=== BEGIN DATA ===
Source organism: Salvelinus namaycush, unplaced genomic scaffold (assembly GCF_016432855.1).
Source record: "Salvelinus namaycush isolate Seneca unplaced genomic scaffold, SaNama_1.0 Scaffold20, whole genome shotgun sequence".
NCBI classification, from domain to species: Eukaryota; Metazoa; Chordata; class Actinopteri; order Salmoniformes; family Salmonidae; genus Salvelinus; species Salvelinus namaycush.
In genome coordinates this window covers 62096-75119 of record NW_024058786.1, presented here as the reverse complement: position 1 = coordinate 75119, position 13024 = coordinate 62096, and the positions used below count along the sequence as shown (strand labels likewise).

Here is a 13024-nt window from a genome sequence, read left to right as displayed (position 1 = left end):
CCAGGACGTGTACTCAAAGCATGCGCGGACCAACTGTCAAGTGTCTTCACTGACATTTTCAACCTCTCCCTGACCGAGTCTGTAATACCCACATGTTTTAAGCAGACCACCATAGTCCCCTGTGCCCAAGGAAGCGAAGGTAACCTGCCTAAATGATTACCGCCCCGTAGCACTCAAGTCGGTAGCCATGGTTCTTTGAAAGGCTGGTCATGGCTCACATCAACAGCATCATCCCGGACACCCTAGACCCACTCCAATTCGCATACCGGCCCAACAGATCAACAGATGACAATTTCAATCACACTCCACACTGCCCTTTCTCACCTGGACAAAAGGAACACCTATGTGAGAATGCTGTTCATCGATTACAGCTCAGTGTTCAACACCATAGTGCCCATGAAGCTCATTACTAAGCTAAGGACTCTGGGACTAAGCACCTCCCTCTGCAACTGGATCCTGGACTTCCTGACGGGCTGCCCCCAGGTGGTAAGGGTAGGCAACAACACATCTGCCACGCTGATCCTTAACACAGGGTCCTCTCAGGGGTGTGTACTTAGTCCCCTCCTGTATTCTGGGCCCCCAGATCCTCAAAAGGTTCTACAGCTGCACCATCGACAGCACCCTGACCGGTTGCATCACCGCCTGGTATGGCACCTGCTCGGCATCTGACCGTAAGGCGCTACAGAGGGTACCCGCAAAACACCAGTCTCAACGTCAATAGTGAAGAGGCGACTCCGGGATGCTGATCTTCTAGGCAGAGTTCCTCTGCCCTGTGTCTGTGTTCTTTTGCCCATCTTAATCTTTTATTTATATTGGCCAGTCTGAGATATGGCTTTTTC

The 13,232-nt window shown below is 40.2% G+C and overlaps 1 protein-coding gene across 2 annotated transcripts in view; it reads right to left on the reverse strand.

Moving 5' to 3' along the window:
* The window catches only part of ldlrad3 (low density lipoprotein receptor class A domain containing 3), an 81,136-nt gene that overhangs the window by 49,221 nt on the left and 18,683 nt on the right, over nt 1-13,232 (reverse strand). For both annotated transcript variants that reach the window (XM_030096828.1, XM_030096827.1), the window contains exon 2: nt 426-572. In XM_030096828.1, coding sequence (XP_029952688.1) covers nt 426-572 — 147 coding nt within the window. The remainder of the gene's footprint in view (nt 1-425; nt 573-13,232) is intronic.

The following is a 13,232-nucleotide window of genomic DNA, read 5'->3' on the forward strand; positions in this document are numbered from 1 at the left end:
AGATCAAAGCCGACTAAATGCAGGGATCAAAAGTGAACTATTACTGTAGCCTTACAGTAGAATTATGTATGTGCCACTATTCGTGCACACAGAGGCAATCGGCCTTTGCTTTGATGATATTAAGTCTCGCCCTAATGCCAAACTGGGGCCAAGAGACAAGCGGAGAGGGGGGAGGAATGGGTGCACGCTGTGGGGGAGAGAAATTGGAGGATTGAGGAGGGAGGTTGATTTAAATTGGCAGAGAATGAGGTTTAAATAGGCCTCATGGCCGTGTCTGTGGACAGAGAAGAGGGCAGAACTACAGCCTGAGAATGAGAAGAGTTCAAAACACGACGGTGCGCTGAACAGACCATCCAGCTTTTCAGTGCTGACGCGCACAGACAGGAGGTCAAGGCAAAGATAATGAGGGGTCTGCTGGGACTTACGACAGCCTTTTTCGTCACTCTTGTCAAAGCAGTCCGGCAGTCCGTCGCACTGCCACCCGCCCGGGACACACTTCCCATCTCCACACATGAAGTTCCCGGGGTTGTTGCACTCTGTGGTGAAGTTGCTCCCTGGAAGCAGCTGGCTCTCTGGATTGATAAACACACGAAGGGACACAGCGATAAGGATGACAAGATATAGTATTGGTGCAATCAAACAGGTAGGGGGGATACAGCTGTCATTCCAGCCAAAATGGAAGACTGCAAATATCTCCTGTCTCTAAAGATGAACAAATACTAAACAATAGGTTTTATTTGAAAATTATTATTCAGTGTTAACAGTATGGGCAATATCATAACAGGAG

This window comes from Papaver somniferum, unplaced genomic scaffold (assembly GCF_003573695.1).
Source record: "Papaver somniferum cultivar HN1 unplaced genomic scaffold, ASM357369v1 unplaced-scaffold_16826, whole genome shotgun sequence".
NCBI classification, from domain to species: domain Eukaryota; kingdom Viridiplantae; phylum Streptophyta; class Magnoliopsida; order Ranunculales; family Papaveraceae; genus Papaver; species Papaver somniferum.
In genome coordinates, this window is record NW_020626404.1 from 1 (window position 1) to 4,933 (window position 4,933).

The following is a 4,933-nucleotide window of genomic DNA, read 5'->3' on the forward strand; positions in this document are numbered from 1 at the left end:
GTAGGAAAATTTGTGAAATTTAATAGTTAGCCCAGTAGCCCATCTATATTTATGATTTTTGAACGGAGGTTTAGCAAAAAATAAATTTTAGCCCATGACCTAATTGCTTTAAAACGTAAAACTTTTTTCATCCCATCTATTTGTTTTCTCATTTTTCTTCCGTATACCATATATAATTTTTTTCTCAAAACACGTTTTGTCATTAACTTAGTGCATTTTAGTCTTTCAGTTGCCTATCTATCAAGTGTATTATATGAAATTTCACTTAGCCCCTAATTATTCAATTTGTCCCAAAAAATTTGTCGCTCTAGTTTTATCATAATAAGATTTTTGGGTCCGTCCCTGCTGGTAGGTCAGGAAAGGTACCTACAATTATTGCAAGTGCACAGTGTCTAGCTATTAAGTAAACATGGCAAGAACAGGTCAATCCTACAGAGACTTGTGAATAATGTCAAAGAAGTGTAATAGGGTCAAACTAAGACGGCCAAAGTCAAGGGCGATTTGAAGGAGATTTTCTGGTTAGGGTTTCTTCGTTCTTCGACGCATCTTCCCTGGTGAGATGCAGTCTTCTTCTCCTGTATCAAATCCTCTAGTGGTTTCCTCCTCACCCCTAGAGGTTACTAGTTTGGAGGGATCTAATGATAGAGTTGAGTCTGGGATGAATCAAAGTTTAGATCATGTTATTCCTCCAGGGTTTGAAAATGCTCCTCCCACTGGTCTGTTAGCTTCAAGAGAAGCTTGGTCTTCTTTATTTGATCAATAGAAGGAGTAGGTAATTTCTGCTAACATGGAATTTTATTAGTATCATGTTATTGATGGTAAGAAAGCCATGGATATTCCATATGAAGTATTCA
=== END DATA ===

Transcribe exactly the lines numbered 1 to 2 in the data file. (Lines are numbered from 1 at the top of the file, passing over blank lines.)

Source organism: Salvelinus namaycush, unplaced genomic scaffold (assembly GCF_016432855.1).
Source record: "Salvelinus namaycush isolate Seneca unplaced genomic scaffold, SaNama_1.0 Scaffold20, whole genome shotgun sequence".